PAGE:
Getting Good Gas Mileage Is Hard; Will Tinier Engines Really Help?

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2013 Ford Focus 1.0 EcoBoost live photos

2013 Ford Focus 1.0 EcoBoost live photos

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How small is too small, when it comes to engines?

Those of the "no replacement for displacement" school of thought might be thinking more about performance than they are gas mileage, but at what point does downsizing actually start to harm gas mileage, rather than help it?

As carmakers strive to attain better MPG figures, many are beginning to build smaller engines, often turbocharged to make up for the lack of displacement.

High tech, not-so-high MPG

Ford's eagerly-awaited 1.0-liter, 3-cylinder EcoBoost is one such example.

Designed to replace a naturally-aspirated 1.6 four-cylinder in terms of performance, yet improve on its economy, the EcoBoost is getting praised around the world by the motoring press.

It will come to the U.S. in the nose of the 2014 Ford Fiesta. In that format, with 123 horsepower and 148 lb-ft of torque at 1,400 rpm, Ford is claiming the highest gas mileage "of any non-hybrid" in the U.S. market.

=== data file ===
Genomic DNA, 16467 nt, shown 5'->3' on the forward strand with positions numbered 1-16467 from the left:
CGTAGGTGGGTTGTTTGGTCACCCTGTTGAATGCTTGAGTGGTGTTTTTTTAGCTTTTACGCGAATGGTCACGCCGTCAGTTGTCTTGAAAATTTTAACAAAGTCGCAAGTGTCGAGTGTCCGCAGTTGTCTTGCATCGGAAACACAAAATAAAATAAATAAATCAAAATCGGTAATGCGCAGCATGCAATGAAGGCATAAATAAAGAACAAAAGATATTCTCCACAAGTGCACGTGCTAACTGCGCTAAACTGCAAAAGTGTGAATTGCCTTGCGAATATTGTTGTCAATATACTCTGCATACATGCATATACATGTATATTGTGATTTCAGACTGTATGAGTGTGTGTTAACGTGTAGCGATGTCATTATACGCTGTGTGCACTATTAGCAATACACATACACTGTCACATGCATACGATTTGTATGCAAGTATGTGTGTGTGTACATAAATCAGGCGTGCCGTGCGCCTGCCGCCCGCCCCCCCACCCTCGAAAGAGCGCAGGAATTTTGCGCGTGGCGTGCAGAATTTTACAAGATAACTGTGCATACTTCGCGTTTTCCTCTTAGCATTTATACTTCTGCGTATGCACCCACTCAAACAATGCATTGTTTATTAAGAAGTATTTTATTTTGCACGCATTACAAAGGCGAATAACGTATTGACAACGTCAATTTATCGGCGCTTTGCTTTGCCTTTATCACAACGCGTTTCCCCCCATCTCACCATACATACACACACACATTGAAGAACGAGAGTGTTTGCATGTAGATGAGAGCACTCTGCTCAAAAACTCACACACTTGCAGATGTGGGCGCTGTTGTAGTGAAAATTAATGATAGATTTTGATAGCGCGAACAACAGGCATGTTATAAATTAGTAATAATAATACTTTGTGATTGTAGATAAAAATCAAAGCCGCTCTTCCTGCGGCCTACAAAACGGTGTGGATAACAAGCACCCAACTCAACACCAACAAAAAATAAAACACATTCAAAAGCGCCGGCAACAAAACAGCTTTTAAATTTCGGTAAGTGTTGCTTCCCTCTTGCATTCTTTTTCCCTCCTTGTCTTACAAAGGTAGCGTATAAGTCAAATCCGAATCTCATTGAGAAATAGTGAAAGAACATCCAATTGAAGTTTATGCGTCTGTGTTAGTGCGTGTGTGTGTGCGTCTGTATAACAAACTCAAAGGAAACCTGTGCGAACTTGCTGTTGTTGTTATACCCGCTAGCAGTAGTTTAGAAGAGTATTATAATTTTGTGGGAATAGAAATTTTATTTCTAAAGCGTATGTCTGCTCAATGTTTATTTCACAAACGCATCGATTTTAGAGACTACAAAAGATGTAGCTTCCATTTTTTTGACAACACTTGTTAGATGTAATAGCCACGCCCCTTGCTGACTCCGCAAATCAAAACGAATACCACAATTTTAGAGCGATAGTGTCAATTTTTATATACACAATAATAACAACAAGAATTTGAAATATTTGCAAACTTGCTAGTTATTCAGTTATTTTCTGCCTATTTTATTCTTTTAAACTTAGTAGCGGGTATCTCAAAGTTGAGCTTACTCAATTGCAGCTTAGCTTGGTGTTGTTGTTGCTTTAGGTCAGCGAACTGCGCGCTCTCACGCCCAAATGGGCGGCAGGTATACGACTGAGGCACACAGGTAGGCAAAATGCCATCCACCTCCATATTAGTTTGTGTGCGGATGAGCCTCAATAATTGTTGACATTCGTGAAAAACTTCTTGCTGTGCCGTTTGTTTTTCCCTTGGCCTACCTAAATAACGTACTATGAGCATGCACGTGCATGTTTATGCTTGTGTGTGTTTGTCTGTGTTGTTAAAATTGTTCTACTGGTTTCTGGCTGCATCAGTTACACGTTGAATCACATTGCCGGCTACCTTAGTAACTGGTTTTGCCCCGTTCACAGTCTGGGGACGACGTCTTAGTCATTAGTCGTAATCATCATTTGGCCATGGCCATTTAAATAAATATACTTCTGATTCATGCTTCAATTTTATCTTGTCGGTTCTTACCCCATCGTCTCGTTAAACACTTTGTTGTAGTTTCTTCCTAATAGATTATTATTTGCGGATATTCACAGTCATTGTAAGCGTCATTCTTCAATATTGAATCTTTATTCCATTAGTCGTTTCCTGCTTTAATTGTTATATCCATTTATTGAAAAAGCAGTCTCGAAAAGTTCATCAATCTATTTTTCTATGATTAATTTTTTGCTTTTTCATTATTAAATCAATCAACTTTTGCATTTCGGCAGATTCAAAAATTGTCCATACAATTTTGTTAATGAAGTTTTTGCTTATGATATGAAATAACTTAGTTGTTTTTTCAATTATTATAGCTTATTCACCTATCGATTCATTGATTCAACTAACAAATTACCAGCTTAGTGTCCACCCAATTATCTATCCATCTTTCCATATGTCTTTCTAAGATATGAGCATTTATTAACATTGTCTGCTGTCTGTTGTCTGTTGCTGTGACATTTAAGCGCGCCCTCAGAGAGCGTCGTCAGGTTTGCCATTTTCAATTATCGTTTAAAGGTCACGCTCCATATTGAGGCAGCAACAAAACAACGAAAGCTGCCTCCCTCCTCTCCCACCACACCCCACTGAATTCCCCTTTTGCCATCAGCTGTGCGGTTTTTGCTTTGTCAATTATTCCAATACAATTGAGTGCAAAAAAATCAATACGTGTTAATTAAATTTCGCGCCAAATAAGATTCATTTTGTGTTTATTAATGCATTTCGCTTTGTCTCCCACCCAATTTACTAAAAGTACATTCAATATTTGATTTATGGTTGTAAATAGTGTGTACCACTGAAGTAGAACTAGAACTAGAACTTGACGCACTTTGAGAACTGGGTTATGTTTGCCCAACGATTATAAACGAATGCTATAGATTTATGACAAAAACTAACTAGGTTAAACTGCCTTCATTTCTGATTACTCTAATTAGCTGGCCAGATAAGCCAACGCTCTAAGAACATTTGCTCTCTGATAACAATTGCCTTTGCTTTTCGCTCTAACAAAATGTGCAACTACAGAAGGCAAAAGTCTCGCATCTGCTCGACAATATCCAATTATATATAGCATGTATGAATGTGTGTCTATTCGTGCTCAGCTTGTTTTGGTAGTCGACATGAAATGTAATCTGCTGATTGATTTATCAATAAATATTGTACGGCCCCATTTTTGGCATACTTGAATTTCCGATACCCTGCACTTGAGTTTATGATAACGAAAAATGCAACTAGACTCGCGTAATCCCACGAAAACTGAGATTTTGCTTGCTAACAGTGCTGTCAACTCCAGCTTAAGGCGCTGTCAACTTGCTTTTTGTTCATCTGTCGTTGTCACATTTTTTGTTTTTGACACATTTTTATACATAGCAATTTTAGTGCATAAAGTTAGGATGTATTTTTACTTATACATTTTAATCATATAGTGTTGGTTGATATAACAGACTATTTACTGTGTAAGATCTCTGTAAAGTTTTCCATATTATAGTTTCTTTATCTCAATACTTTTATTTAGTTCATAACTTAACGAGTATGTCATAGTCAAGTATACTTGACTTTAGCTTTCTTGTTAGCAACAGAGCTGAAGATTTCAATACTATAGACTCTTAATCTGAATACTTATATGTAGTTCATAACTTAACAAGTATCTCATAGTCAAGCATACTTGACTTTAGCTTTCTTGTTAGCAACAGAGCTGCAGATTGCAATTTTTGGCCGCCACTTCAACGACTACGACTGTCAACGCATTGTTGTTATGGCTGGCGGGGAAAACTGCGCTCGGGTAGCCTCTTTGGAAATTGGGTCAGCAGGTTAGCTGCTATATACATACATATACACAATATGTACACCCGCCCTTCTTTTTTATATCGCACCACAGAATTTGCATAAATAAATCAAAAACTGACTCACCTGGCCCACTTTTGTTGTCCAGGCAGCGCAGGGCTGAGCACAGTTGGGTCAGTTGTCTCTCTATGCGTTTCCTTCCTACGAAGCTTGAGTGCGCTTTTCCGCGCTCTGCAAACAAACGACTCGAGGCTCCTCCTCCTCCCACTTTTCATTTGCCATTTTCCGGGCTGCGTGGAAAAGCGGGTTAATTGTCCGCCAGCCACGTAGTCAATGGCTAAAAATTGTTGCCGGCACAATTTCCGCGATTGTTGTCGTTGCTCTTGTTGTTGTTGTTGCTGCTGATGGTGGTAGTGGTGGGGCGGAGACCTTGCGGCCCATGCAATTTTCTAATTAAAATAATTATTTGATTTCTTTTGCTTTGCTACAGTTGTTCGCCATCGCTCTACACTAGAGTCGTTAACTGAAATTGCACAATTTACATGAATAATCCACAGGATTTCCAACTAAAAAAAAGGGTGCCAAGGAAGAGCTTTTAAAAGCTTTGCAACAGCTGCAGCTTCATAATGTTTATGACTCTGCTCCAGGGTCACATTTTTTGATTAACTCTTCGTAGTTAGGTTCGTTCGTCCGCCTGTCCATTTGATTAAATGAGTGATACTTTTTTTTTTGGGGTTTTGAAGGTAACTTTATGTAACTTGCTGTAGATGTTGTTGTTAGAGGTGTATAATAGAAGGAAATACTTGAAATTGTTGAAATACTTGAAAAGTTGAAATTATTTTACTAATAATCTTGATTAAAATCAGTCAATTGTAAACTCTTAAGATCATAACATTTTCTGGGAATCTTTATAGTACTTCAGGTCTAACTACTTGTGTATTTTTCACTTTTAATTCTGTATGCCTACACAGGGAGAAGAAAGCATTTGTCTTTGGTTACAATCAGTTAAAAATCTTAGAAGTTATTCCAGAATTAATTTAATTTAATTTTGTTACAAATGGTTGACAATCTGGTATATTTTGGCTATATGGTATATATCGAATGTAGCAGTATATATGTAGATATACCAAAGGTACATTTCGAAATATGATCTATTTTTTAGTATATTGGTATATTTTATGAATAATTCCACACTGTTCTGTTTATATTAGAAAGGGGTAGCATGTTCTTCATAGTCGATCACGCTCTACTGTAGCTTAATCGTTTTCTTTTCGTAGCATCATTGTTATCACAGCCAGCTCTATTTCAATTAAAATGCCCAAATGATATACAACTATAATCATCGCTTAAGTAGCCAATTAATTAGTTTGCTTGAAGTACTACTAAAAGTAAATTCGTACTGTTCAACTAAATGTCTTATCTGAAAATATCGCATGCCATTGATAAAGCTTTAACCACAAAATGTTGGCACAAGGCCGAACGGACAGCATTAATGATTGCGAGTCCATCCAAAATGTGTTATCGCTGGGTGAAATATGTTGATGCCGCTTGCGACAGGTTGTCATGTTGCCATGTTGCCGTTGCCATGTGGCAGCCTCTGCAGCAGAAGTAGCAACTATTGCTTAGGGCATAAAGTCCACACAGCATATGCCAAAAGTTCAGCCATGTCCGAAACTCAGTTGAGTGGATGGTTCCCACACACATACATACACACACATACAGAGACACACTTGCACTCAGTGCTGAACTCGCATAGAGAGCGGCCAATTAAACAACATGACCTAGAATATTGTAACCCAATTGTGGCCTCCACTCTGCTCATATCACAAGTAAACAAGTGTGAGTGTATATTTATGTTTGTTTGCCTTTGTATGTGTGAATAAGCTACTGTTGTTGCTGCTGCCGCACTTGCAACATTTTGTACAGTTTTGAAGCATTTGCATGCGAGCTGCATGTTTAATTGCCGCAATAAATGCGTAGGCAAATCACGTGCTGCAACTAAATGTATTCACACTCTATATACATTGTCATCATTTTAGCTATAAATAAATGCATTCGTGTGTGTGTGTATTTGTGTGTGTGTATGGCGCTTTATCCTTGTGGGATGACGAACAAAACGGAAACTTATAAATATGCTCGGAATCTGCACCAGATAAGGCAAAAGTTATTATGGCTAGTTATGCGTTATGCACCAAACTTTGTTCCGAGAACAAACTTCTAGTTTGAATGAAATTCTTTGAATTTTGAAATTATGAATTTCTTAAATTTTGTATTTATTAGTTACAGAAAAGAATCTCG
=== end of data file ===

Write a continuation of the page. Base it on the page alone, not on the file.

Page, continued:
In Europe, the 1.0 engine in a Ford Focus gets 47 mpg. Subtract the 15-20 percent difference between European and U.S. figures and you get an average of around 40 mpg--not bad at all, for a gasoline car.

2012 Ford Focus 1.0 EcoBoost

2012 Ford Focus 1.0 EcoBoost

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If only it were that simple.

UK site Honest John runs "real mpg" figures compiled from owner accounts. In the real world, Focus EcoBoost owners are only achieving 34 mpg--72 percent of the official claims.

Across the entire site, owners in the UK are averaging 88 percent of official figures, so 72 percent is hugely off-target. It's also barely above that of the 33 mpg 2012 Ford Focus SFE sold in the U.S.--with its 2.0-liter engine.

The story is similar for another award-winning engine, the Fiat TwinAir.

Under the stubby hood of a Fiat 500, it's said to achieve almost 59 mpg. In reality, owners are getting 40 mpg--70 percent of the official number, and no better than the regular (and much cheaper) four-cylinder 1.2-liter.

Quick drive: TwinAir engine in a Chrysler Ypsilon subcompact

Regular engines in each range, without the high-MPG fanfare, are comfortably achieving over 80 percent of the claimed figures--so why are the "eco" engines struggling?

Under-sized, over-stressed?

The average economy of downsized engines isn't just affecting cars at the bottom of the market--even larger vehicles are struggling to show any benefits.

On Fuelly, Ford F-150 drivers are averaging 17 mpg--both with the 3.5-liter V-6 EcoBoost engine, and the supposedly less efficient V-8. And Toyota has dropped the four-cylinder 2.7 from its Toyota Sienna minivan, since the larger 3.5-liter V-6 achieved the same 21 mpg.

It suggests that when it comes to gas mileage, there's simply a point where a smaller, less powerful and lower-torque engine has to be worked too hard in normal driving for its benefits to show.


 
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